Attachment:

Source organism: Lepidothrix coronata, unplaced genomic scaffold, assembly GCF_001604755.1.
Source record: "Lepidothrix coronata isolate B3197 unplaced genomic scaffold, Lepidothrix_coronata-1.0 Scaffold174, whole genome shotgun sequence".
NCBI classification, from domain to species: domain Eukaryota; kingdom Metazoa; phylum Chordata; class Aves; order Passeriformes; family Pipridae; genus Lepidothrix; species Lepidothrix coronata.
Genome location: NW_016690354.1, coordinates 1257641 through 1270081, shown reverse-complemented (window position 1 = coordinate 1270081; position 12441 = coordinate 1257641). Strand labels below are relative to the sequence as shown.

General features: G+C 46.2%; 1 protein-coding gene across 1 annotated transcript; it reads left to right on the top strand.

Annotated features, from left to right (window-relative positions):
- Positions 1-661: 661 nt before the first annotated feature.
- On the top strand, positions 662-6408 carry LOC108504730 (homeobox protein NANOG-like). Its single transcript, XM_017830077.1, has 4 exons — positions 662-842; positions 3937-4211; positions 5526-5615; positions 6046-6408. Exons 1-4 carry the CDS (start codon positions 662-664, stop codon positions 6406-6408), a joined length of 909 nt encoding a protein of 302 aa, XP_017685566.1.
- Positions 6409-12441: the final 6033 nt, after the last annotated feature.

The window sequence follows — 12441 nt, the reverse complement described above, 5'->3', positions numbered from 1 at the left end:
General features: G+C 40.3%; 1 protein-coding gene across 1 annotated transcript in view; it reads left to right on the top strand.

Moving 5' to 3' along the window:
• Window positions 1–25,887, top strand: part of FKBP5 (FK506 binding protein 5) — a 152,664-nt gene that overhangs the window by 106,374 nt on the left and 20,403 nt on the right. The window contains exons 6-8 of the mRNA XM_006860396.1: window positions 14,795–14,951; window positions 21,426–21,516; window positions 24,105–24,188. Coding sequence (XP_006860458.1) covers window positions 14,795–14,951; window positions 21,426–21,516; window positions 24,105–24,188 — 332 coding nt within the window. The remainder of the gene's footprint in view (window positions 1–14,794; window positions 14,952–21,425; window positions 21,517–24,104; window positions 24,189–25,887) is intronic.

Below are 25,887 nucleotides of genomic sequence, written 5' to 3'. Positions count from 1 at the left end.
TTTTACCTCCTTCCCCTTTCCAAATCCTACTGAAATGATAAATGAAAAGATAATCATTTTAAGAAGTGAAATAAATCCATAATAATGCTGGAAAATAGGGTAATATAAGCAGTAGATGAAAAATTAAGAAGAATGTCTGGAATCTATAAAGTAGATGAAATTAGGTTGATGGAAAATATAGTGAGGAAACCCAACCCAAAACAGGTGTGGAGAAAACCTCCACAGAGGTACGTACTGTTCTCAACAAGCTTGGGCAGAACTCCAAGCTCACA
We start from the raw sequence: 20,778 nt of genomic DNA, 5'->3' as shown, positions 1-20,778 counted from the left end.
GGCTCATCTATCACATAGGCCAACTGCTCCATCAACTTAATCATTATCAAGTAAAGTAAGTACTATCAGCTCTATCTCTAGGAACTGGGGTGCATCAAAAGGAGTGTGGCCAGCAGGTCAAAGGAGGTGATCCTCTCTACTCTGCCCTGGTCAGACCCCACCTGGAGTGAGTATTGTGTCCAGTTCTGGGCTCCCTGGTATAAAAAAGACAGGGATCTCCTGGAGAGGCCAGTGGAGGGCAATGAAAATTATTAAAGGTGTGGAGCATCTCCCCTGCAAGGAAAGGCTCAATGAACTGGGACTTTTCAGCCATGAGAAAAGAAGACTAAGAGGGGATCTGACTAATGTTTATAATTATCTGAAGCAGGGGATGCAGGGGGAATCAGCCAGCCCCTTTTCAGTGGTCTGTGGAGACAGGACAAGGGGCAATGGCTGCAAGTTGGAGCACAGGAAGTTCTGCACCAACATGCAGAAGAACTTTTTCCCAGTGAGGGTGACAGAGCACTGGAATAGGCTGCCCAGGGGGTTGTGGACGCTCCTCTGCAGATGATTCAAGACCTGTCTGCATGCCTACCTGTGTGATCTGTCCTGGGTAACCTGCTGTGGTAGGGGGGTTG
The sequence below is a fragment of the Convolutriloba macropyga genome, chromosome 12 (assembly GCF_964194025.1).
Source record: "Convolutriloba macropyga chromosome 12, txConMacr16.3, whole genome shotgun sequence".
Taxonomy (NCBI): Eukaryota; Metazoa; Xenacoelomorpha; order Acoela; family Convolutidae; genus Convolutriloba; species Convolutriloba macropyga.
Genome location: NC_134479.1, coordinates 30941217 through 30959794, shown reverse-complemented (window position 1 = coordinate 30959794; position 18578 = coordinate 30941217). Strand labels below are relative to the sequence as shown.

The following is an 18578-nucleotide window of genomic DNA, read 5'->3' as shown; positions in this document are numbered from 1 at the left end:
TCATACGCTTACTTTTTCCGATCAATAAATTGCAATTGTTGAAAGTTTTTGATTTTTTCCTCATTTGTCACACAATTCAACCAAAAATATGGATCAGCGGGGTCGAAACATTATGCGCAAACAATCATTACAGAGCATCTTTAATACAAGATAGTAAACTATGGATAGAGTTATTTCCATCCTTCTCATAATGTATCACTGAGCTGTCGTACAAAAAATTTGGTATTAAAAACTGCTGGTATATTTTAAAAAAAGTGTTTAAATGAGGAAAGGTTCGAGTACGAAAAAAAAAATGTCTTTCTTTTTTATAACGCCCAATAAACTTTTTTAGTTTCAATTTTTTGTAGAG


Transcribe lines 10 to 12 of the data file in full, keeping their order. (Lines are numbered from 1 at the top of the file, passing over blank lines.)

The window sequence follows — 12441 nt, the reverse complement described above, 5'->3', positions numbered from 1 at the left end:
General features: G+C 40.3%; 1 protein-coding gene across 1 annotated transcript in view; it reads left to right on the top strand.

Moving 5' to 3' along the window: